Recent research indicates that nanoparticles of pure gold discovered in common items, like personal cosmetics products (along with solar cells and MRI contrast drug delivery agents) can hinder fat (adipose) storage and produce accelerated wrinkles and aging. Also, these particles can slow down injury healing and cause diabetes. This work is detailed in the journal Nanotoxicology.
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The research team tested what effect nanoparticles in vitro had on several kinds of cells, such as the fat (adipose) tissue, to find out whether their normal functions were hindered when they were exposed to extremely low nanoparticle doses. Subcutaneous adipose tissue serves as insulation from the cold, and as a nutrient reserve. Furthermore, it is discovered around internal organs, for extra padding, in breast tissue and yellow bone marrow.
The team found that the stromal cells, which are derived from human adipose (a kind of adult stem cell), were easily immediately penetrated by gold nanoparticles, and that these particles built up inside the cells, without any clear pathway for eradication. The existence of these particles hindered several cell functions, like cell division (replication), collagen contraction and movement. These processes are vital to injury healing.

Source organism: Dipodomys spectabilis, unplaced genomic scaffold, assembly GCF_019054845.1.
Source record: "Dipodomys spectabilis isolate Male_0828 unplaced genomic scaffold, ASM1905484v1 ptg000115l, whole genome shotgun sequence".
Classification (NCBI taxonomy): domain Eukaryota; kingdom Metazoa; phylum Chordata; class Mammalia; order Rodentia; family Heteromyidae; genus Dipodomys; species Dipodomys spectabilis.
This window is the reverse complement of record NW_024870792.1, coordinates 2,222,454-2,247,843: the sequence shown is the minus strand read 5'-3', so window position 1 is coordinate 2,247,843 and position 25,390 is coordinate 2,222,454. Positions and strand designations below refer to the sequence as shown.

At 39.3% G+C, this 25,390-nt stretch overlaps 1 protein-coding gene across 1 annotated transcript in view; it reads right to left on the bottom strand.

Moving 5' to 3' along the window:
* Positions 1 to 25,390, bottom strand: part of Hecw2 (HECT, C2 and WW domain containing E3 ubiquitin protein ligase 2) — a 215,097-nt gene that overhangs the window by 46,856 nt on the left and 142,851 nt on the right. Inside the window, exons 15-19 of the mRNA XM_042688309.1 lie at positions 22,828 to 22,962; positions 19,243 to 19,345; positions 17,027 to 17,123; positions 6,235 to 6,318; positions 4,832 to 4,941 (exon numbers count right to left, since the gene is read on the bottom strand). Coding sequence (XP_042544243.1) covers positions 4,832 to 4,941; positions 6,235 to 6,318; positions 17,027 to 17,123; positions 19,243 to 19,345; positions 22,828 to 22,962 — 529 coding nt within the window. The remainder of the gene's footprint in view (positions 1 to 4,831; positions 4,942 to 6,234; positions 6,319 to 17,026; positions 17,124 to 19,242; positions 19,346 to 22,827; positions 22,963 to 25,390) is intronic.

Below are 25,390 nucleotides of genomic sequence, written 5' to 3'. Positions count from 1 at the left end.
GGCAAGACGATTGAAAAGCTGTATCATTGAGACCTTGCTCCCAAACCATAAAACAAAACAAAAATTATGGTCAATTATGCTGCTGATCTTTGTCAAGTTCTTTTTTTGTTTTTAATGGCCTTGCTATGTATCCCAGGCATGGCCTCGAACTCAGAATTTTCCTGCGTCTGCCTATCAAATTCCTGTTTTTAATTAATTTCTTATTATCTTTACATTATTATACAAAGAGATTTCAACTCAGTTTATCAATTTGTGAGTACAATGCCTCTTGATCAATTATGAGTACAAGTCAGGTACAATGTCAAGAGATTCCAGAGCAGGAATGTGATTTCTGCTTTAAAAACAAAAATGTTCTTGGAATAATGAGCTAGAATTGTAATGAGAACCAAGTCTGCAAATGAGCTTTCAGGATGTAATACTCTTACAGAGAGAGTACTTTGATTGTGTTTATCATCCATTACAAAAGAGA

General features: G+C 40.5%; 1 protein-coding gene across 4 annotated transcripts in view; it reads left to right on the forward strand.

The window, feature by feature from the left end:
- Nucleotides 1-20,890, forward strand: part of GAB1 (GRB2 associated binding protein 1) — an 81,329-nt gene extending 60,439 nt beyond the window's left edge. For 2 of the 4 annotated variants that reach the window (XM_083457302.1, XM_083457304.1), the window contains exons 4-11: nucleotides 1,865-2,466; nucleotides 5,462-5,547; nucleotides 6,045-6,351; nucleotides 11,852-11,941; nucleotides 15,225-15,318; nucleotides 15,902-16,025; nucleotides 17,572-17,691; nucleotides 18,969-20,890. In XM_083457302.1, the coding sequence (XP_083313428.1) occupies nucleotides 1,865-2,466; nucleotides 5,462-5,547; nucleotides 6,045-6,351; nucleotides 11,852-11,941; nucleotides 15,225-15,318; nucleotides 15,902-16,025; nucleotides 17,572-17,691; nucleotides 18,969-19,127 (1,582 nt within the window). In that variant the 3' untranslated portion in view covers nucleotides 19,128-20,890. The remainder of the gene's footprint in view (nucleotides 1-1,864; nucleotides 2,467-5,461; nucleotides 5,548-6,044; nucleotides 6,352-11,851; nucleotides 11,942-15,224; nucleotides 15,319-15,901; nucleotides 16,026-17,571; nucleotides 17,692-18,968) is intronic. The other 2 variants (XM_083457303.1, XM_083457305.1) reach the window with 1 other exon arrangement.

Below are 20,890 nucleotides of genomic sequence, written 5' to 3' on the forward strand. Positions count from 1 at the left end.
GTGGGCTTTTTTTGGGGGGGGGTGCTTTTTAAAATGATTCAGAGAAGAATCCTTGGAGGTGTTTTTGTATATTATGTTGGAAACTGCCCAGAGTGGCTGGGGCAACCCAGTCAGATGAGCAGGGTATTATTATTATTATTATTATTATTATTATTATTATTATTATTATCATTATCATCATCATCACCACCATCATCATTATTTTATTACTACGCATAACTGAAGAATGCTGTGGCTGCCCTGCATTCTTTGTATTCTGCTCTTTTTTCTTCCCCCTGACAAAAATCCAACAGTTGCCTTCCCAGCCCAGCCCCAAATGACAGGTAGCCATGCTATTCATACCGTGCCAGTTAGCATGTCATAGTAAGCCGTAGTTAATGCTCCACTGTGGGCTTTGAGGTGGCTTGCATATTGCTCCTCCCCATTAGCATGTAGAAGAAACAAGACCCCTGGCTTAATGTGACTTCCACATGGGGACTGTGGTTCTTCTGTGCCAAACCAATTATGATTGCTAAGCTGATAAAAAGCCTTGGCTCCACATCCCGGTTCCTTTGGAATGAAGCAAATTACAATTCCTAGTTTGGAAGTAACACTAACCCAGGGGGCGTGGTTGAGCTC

Significant Potential Harm
The research team reported that the most alarming discovery was that these particles impacted on RNA expression, genetic regulation and obstructed the body’s ability to differentiate between fat cells and mature adipocytes. Also, this study is the first to prove the effect of nanoparticles on stem cells in adults. These cells are the cells used by the body for the continuous regeneration of organs. The study showed that stromal cells, derived from adipose, which are responsible for multiple organ regeneration (including nerve, skin, hair and bone), ignored necessary cues and did not differentiate following nanoparticle exposure. Moreover, when gold nanoparticles were present, adiponectin was reduced. This protein is responsible for fatty acid breakdown and glucose level regulation, which facilitates metabolism control.
Nanotechnology remains at the forefront of clinical research, and it has opened up new doorways in materials and energy science. Inevitably, social responsibility and progress go hand in hand, as new technologies have to be environmentally friendly. By all accounts, the test results above are pivotal to accomplishing this.
The MRSEC or the National Science Foundation Materials Research Science and Engineering Centers and Polymer Programs funded the research on cellular toxicity, led by Stony Brook University, in cooperation with the New York State Stem Cell Science.